The How to BE Points of Customer Service Improvement Programs

Making a MistakeToo often we spend obscene amounts of money acquiring new customers and then cut corners once we have them. Improving customer service is more vital than customer acquisition and costs so much less. Without customer service, your business will take one step forward and two steps back. And the damaging impression that poor customer service causes can last years.


When I was on the phone recently with my Internet provider’s customer service call center, every question I asked caused the woman to pause for 20 seconds before she answered. It didn’t take long to figure out she was looking up her answers on the Internet.


I quickly thanked her for her time, hung up, and redialed for a better-informed customer service employee. I also quickly ranked this company a little lower in my mind.


So let’s take a look at how to be an exceptional customer service program.


Be On Time.


When your customers need help, don’t make them wait. By the time your customers call a helpline, they’re already a little frazzled. If they’re on the phone, some promise you’ve made to them has already gone wrong. They’re hoping you can make it right. It’s never fun to admit you need help. Add in hold music and an extended wait time and you’ve just added another problem to your problem.


Be Informed.


As I discovered on my call to my Internet provider, training your customer service teams is vital. A great example of an informed customer service staff is the Genius Bar at any Apple store. While the term “Genius Bar” may be the most pompous name for a help desk in the history of help desks, these men and women know their stuff. When you go there you get answers and solutions; they’re not going to ask Google for the answers.


Be Empowered.


When customers call, they want to talk to the person who can solve their problem. Getting transferred to the manager and having to explain your issue to another person another time can frustrate the most patient customer, so give your people on the front lines the power to make things right.


Be invested.


Your customer service team needs to possess excellent communication skills. They need to be easily understood. More importantly, they need to care. Empathy goes a long way in troubling situations. When a customer feels that they are being listened to, that the other person is invested in their problem, they’ll walk away from nearly every interaction happier — even if the resolution doesn’t meet their previous expectations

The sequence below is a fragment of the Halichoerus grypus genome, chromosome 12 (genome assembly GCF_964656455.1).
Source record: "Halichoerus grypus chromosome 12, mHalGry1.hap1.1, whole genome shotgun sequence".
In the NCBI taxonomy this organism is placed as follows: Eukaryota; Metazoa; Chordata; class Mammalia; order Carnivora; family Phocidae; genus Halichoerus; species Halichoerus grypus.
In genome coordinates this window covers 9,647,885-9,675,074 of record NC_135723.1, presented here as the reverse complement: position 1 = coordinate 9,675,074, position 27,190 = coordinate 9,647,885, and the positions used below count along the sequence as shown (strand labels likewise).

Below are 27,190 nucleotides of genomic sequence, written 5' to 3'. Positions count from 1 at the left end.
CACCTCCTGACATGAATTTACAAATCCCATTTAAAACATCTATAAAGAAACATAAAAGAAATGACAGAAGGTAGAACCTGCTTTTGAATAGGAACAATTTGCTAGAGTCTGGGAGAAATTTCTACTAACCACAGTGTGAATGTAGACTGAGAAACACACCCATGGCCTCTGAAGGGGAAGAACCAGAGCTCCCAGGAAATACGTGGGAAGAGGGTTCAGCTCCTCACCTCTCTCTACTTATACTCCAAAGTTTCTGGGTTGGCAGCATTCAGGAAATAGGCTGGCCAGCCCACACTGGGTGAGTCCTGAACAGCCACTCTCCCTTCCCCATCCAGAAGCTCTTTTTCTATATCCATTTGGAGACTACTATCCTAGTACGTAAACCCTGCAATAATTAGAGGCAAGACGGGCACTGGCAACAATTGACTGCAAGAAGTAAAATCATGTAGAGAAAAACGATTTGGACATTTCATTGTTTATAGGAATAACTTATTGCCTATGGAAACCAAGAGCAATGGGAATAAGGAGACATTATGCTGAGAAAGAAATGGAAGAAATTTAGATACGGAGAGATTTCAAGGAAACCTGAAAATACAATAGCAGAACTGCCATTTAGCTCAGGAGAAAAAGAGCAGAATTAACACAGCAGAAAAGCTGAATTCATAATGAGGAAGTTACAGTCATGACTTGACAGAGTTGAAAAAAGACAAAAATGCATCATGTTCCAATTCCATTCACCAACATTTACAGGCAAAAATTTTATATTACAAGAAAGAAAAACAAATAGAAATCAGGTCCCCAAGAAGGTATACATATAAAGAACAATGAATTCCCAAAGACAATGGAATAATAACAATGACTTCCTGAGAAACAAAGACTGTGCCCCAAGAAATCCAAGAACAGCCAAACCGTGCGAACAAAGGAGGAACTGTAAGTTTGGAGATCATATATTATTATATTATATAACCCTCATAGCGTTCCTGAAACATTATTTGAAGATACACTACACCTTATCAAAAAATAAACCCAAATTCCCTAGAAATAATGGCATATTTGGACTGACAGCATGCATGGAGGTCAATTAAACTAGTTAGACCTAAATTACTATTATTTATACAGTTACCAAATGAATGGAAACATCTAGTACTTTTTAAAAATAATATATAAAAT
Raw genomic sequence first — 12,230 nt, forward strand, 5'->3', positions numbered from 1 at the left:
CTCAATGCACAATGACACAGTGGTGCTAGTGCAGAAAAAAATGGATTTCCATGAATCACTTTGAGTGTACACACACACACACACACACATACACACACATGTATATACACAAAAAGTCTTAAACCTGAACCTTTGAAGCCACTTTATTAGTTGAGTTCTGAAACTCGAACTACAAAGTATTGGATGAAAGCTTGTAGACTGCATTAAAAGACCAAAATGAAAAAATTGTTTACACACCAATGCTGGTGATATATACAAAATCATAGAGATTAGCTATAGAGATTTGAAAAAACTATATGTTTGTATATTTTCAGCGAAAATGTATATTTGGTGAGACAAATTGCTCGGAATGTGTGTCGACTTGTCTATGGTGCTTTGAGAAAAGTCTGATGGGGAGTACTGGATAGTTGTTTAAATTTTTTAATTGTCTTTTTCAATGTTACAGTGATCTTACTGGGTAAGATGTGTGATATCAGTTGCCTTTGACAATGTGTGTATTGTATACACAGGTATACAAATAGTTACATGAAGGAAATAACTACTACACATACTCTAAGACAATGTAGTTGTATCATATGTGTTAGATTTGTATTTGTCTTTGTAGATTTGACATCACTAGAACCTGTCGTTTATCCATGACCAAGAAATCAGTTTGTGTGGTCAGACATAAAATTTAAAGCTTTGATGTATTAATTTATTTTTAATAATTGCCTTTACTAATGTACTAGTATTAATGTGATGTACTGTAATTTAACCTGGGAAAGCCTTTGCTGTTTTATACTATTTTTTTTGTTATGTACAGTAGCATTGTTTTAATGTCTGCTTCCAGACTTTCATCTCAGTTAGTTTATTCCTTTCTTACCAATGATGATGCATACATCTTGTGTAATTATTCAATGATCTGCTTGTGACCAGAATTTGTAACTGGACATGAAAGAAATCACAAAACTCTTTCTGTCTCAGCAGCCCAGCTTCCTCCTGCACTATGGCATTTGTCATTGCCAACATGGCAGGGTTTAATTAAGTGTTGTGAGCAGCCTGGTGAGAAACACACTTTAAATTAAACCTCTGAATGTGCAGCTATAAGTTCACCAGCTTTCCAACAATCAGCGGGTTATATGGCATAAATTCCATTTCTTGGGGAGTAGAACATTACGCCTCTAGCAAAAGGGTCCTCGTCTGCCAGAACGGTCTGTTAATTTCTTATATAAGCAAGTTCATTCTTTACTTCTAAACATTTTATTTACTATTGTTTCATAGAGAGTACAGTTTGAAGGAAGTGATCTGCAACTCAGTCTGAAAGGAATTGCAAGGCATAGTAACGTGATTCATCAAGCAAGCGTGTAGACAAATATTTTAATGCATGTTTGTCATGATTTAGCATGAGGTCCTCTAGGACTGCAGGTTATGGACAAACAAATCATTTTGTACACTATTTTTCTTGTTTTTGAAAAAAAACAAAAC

Be available.


Customer service doesn’t begin or end on a help line. Many of your customers need help in other channels, too. Sure, a thorough FAQ page online is a good start, but it’s not enough. The next level of online customer service would be a well-displayed phone number to your help line or an email option. And, of course, online chats are the gold standard where you can turn an issue into an opportunity online.


Think your newly designed website solves all of these navigation and purchase problems. Think again. A recent survey revealed that 83% of customers need some human assistance before making a purchase. Translation? A lack of customer service can result in an ocean of abandoned shopping carts and the lost sales they carry.


An old businessman once said, “You start losing a customer the moment you get them.” The view may be a bit defeatist, but the idea isn’t too far from the truth. Improving customer service isn’t a tough nut to crack. It’s no ancient mystery. It’s a good combination of common sense and effort. Be diligent and your customers will be your customers for years to come.